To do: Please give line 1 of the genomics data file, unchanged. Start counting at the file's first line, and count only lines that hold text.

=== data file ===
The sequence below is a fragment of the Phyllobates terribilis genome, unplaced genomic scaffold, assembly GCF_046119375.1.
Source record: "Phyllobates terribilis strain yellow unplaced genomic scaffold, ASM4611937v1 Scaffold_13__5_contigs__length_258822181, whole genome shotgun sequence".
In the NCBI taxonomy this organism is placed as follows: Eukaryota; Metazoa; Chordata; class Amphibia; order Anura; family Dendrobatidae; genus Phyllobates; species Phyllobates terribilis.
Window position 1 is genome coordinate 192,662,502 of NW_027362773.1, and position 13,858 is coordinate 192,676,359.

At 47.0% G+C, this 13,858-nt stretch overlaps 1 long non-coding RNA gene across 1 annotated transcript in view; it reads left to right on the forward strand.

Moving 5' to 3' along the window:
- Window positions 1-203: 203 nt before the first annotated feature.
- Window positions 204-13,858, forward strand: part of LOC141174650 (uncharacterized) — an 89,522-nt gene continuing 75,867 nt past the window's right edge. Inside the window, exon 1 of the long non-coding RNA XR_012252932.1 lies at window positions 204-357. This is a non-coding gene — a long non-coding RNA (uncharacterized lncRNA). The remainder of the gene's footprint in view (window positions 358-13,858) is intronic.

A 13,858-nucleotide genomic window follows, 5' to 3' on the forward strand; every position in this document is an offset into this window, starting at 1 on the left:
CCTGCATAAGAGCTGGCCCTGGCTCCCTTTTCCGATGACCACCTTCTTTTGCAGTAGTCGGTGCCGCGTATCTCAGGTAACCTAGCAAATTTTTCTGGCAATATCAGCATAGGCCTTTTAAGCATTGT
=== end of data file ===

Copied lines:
The sequence below is a fragment of the Phyllobates terribilis genome, unplaced genomic scaffold, assembly GCF_046119375.1.